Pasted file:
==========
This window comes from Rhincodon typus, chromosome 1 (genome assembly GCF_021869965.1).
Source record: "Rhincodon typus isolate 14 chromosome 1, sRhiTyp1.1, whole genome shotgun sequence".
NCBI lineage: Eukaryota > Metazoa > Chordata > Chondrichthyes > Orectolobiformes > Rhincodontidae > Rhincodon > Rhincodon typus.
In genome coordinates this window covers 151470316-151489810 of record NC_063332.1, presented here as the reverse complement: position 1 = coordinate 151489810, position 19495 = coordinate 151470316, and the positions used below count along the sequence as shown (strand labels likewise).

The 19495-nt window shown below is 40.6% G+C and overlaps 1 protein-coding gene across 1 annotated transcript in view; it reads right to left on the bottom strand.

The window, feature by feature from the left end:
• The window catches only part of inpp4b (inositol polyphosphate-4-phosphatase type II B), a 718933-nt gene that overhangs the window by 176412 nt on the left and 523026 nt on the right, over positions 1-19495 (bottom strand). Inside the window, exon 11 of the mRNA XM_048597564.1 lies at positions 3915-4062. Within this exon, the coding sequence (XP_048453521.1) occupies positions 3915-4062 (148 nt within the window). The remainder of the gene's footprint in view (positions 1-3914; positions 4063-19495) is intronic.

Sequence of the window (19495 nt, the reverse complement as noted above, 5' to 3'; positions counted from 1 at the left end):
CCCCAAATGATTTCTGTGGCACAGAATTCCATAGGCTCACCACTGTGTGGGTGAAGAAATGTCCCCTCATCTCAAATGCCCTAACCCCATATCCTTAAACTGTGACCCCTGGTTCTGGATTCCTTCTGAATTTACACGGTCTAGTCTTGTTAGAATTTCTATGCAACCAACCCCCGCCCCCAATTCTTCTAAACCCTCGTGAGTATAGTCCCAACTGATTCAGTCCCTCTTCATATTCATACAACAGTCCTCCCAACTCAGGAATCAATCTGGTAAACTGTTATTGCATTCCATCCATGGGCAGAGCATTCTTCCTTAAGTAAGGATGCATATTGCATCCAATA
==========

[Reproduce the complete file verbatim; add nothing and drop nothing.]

This window comes from Rhincodon typus, chromosome 1 (genome assembly GCF_021869965.1).
Source record: "Rhincodon typus isolate 14 chromosome 1, sRhiTyp1.1, whole genome shotgun sequence".
NCBI lineage: Eukaryota > Metazoa > Chordata > Chondrichthyes > Orectolobiformes > Rhincodontidae > Rhincodon > Rhincodon typus.
In genome coordinates this window covers 151470316-151489810 of record NC_063332.1, presented here as the reverse complement: position 1 = coordinate 151489810, position 19495 = coordinate 151470316, and the positions used below count along the sequence as shown (strand labels likewise).

The 19495-nt window shown below is 40.6% G+C and overlaps 1 protein-coding gene across 1 annotated transcript in view; it reads right to left on the bottom strand.

The window, feature by feature from the left end:
• The window catches only part of inpp4b (inositol polyphosphate-4-phosphatase type II B), a 718933-nt gene that overhangs the window by 176412 nt on the left and 523026 nt on the right, over positions 1-19495 (bottom strand). Inside the window, exon 11 of the mRNA XM_048597564.1 lies at positions 3915-4062. Within this exon, the coding sequence (XP_048453521.1) occupies positions 3915-4062 (148 nt within the window). The remainder of the gene's footprint in view (positions 1-3914; positions 4063-19495) is intronic.

Sequence of the window (19495 nt, the reverse complement as noted above, 5' to 3'; positions counted from 1 at the left end):
CCCCAAATGATTTCTGTGGCACAGAATTCCATAGGCTCACCACTGTGTGGGTGAAGAAATGTCCCCTCATCTCAAATGCCCTAACCCCATATCCTTAAACTGTGACCCCTGGTTCTGGATTCCTTCTGAATTTACACGGTCTAGTCTTGTTAGAATTTCTATGCAACCAACCCCCGCCCCCAATTCTTCTAAACCCTCGTGAGTATAGTCCCAACTGATTCAGTCCCTCTTCATATTCATACAACAGTCCTCCCAACTCAGGAATCAATCTGGTAAACTGTTATTGCATTCCATCCATGGGCAGAGCATTCTTCCTTAAGTAAGGATGCATATTGCATCCAATA